The quiet scratch of a quill and the gentle shuffle of parchment whispered through the small cave, and then a sharp intake of breath was followed by a heavy exhale.
“I finally have it! The Tree of Life. It has to be!”
“And so we shall finally pass through the Gates of Death,” a woman said soberly.
“We must have faith, my love. This is our calling; we were created for this very thing.”
They had called this small hole in the rock home for nearly a year, their quest separating them from their daughter, Willow.
A musty scent clung to the air. The cave was lit by an oil lamp resting atop a makeshift desk composed of two small boulders and a flat oblong rock propped precariously upon them. A map, compass, and a few shabby books lay scattered about the desk. An orb of light from the lamp danced on the low rock ceiling, casting shadows on a tattered mattress pushed against the far corner and a beat-up wooden trunk housing their few possessions. Leaning against the stub of an old candle resting on the trunk was a well worn black and white photo of a beautiful young girl -- the only keepsake they dared to carry.
It was for their daughter’s sake that they had scoured the land with ferocity and commitment in search of long forsaken secrets. They had gone to great lengths to protect her identity -- even though it shortened their limited time together -- but secrets always had a way of surfacing in time, as their research had proved.
If he had learned of her existence, had understood everything that her birth portended, all would have been lost. Their precious child would have had no hope of survival. How could a mere child possibly withstand what none before had been able to overcome?
Both the man and the woman, dressed in filthy rags, were unusually tall, slender, and beautiful despite the toll cave life had upon their appearance. Their porcelain skin, almost luminous, shone through the dirt and the grime. The woman shared the same curly hair as the girl in the photo, though cropped short in a halo of golden blonde locks; her silver gray eyes only added to her angelic features. The man’s disheveled honey brown hair lightly fell across his hazel eyes.
“The Gates of Death, it is- ,” began the woman.
A muted thud followed by the shuffle of feet could be heard just outside the cave.
“He’s found us,” they said together.
The man turned to the woman, determination in his eyes. “Quick! Cause a cave-in.” He knew the collapse would do little to deter the Black Angel, but all he needed was a moment’s delay.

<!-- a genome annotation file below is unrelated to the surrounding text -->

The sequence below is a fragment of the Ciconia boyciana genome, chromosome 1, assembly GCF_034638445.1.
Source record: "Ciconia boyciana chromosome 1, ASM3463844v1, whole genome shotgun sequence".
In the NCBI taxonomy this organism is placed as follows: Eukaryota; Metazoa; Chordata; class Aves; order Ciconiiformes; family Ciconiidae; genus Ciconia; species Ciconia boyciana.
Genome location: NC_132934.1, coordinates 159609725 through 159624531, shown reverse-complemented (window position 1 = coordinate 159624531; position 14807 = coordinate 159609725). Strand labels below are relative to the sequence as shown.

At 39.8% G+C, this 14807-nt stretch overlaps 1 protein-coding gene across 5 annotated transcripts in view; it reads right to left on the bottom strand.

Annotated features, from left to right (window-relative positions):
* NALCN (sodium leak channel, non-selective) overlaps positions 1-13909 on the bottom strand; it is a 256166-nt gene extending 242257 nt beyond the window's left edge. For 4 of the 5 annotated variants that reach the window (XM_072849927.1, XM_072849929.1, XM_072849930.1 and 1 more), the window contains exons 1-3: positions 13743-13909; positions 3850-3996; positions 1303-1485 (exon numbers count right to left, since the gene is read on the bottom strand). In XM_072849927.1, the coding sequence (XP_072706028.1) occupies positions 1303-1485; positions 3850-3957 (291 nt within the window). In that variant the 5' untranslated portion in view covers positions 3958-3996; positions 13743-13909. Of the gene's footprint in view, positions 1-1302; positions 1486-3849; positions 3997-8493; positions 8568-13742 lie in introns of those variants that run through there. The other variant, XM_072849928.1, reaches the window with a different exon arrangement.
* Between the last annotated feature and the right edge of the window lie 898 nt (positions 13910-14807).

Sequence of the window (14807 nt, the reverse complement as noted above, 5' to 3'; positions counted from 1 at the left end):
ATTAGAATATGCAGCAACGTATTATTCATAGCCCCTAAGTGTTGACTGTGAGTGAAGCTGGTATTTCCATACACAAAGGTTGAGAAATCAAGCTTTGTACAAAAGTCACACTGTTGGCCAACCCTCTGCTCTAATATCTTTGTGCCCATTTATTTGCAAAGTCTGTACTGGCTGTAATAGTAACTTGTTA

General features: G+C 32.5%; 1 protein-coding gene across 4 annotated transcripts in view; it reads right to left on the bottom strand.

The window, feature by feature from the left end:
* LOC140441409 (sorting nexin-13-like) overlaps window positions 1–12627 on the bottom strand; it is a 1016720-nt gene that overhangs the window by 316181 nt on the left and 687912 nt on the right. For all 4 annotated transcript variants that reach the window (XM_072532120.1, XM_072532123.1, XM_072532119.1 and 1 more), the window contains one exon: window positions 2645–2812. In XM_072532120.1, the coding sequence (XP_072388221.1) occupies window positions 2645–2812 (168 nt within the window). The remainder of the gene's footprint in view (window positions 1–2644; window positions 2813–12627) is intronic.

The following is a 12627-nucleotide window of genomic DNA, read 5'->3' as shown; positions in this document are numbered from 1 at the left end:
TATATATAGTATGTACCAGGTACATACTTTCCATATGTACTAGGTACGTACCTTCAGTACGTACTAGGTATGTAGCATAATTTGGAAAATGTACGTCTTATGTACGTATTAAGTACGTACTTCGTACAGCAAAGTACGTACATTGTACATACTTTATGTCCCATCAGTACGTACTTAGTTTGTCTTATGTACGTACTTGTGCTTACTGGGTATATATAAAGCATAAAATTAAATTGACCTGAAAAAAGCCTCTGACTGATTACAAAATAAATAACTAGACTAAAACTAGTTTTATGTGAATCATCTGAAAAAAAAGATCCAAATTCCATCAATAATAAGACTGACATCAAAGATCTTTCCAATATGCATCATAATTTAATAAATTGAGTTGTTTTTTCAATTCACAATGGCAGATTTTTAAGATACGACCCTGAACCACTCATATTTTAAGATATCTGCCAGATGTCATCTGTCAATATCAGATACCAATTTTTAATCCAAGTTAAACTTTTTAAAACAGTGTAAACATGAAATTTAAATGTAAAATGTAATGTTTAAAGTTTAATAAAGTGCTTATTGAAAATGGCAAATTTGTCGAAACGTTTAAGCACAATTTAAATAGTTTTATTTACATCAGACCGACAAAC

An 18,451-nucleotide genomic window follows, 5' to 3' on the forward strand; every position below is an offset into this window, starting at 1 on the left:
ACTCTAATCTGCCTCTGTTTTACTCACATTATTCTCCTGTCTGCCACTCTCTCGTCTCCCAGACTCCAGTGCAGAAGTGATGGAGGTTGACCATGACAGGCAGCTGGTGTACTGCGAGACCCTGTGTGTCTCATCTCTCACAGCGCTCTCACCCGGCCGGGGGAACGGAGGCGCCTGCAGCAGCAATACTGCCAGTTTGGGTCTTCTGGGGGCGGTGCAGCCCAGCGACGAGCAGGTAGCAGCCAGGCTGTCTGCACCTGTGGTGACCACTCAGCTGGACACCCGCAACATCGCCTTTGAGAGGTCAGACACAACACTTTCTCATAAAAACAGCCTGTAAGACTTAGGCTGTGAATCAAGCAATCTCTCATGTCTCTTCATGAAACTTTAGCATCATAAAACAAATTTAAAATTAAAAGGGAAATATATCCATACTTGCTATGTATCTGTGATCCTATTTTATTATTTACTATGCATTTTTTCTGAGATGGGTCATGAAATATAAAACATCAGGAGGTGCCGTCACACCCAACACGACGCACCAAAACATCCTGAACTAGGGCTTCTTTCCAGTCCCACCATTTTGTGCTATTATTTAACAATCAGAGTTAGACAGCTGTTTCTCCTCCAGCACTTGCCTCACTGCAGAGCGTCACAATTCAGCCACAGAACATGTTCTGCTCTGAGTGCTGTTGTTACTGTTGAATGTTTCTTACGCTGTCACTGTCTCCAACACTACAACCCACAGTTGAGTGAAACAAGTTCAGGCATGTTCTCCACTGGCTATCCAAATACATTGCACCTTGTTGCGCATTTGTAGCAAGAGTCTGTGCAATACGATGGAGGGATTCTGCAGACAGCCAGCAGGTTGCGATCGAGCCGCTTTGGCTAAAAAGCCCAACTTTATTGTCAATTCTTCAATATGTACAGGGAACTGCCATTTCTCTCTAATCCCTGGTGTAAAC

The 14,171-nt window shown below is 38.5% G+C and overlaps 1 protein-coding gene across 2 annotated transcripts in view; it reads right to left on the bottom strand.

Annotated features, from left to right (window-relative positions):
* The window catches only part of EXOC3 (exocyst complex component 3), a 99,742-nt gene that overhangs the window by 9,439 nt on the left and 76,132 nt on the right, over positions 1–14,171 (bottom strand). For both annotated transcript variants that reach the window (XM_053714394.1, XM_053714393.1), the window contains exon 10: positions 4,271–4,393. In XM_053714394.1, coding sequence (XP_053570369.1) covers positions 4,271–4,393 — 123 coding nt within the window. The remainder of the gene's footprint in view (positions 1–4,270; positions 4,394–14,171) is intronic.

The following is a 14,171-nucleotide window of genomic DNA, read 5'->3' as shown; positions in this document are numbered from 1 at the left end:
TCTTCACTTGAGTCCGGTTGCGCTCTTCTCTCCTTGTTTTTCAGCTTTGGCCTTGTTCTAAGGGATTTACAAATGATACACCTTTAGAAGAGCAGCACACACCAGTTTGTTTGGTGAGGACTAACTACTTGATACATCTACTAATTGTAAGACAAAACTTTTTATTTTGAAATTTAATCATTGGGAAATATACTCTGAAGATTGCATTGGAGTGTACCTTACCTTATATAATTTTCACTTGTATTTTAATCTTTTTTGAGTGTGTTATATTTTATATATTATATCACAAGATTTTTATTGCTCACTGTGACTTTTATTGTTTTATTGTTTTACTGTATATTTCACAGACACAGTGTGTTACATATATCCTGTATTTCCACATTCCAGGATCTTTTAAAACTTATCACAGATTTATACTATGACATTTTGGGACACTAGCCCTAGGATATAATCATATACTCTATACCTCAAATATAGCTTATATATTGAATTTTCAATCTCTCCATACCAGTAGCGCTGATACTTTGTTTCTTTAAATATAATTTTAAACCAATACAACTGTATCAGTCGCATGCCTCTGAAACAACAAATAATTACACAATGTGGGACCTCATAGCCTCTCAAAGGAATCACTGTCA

The woman gaped at him. “You’re asking me to dig our own grave.”
“This cave is already our tomb. We need the extra time a cave-in will provide. It’s the only chance we can offer her now.”
Understanding dawned on his wife. “Okay,” she said simply.
She hurried over to the cave entrance, stretched her right palm out as if motioning someone to stop, and slowly traced the rugged archway of the cave’s gaping mouth. A soft rumbling slowly grew into a deafening crash as the entrance collapsed.
Squinting through the rising dust, she watched as her husband walked to the furthest niche. Closing his eyes and mumbling softly, he pressed his palm to the moist, gray rock wall. A hole twisted open from the solid stone. He slid a small bundle as far as he could stretch into the deep recess. Once again, he pointed his palm at the hole which twisted closed, vanishing into the wall of rock, sealing the bundle within.
Immediately, a blast from the mouth of the cave alerted them to the intruder. Standing in a cloud of dust was a man whose beauty had been long corrupted from the inside out; his long, dark, greasy hair was pushed back with a black bandana. He had stone black eyes, a scruffy goatee, and was dressed in a black shirt with ragged sleeves and filthy black pants.
A tattoo of a knotted blood-red snake had a heart beat of its own as it undulated around his right bicep; a testament to his power as shape-shifter. Tightly grasped in his right hand, the hilt of a curved sword was untouched by the fierce flames that spewed from the blade and licked the air.